Andrew Sullivan and Megan McArdle had a quick but interesting exchange over the merits of the auto bailout a few days ago. The interesting part was when McArdle pointed out that it would’ve been cheaper to just give all the autoworkers who lost their jobs $100,000 to start over.
McArdle may have intended that flippantly, but I actually think it would’ve been a pretty good idea and a more effective long-term response to the problem. When you’re talking about giving someone and their family the resources they need to transfer out of one industry and into another – think time, moving expenses, training, eduction, etc. – a sum in the area of $100,000 is probably what you’re talking about.
Now, McArdle thinks the reason the Obama Administration went with the bailout was to pay off the unions, as they’re a favored interest group of the Democratic Party. That’s certainly plausible, and I’m a cynical guy so I think intellectual consistency demands I give credence to that theory.
But I think a deeper reason was a simple failure to think outside the box. The auto industry represents a particular model of economic life in America; workers with a lifetime commitment to one trade and one company, that company’s reciprocation through generous pensions and benefits, and larger communities who are more or less economically dependent on the ongoing health of that company. That model has become pretty deeply embedded in the American psyche at this point, with some pretty positive undertones. And certainly the stability and interdependence it represents deeply informs the economic liberalism of a lot of Democrats. So the desire to prevent a further shock to the economy of the northeast and the loyalty to the unions all dovetailed with the desire to preserve a particular way of life.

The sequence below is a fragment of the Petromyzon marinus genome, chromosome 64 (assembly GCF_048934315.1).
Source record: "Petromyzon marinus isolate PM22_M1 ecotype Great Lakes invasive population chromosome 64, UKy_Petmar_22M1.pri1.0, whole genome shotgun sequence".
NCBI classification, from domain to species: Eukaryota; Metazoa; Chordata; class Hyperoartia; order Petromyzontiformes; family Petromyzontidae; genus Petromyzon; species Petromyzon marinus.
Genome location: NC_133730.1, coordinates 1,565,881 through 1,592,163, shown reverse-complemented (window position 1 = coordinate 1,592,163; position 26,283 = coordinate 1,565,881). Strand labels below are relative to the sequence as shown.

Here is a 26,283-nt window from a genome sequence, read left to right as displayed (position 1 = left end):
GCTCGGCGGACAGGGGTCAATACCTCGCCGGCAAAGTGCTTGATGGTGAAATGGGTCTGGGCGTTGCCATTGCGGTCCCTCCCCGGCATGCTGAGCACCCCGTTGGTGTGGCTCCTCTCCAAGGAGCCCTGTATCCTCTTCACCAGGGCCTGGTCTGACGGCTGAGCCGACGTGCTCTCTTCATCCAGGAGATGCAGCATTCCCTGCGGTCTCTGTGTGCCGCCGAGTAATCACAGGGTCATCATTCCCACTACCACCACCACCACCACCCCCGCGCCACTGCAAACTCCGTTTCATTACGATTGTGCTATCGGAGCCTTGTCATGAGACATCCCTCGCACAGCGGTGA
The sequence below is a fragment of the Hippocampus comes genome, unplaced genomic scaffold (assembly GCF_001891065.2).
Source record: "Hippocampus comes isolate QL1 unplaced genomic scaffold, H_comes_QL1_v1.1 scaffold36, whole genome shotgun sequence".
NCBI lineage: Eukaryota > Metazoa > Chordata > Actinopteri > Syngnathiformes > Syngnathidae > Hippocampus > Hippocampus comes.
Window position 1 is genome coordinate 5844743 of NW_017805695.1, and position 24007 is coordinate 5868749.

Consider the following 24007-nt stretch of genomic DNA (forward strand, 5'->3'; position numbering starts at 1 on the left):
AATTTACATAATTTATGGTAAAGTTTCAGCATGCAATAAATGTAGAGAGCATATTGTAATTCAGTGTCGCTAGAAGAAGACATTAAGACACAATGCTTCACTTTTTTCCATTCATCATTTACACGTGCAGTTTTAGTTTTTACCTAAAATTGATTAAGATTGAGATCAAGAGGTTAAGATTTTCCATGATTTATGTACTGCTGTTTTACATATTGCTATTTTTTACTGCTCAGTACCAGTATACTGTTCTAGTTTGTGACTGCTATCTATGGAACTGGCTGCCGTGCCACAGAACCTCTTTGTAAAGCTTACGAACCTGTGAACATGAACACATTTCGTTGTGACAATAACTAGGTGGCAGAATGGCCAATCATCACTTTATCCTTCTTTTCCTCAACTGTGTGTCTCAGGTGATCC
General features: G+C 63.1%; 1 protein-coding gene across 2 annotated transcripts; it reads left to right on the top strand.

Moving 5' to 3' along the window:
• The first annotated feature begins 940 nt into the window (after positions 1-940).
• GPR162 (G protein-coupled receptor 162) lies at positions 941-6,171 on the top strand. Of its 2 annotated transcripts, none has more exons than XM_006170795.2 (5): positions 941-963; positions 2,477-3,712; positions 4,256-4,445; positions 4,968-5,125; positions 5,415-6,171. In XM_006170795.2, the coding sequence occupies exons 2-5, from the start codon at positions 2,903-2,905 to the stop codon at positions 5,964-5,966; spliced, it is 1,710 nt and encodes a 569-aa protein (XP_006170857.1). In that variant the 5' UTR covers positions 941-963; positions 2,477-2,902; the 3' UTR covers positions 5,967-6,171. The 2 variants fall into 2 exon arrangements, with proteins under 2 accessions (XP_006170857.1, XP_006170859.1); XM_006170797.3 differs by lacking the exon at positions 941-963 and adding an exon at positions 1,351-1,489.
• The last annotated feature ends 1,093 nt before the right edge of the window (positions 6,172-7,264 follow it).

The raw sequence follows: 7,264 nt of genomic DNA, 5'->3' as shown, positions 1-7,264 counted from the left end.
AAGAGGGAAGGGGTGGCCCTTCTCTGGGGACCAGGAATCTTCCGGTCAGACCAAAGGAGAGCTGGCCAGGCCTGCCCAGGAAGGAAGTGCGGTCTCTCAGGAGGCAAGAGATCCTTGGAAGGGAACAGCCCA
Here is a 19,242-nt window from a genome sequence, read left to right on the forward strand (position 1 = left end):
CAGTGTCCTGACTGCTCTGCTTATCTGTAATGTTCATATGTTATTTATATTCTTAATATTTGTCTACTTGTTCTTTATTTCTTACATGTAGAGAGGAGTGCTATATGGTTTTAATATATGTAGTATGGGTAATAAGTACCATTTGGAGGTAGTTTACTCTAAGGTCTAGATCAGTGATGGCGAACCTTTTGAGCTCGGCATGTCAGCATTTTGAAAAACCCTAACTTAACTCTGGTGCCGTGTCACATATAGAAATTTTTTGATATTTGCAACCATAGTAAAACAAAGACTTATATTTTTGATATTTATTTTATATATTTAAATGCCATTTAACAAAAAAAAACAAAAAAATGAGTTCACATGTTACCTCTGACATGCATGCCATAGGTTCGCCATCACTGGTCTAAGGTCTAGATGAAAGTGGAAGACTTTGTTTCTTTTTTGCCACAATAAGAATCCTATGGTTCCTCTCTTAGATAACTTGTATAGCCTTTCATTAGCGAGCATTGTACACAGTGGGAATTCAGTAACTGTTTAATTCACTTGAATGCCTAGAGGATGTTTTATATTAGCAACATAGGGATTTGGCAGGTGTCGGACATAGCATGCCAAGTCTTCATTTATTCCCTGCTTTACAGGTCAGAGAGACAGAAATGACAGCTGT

The problem, of course, is that this way of economic life is no longer viable, and hasn’t been outside of a longish period in the middle of the 20th century. Free market competition has now gone global, with all the continuous and widespread creative destruction that entails; America has been kicked off our invulnerable perch on top of the economic pedestal, and we aren’t getting back up there.
So yes, McArdle’s right that the auto bailout was “a gross allocation of economic resources.” That gets us back to the idea of giving all the autoworkers $100,000, which strikes me as a good starting point for figuring out how to empower Americans to ride out creative destruction rather than fight it. Obviously, a real-world policy would need to be more nuanced and complex; you’d need to do things like index the stipend to inflation, make some of it conditional on workers getting retraining or further education, and maybe means-test it according to economic and geographic circumstances. And there would be the deeper problem of figuring out who counts as a victim of creative destruction in the first place.
But if America is going to make its political peace, and more importantly its cultural peace, with a dynamic and competitive globalized world, then I think this is the sort of direction we need to be thinking in.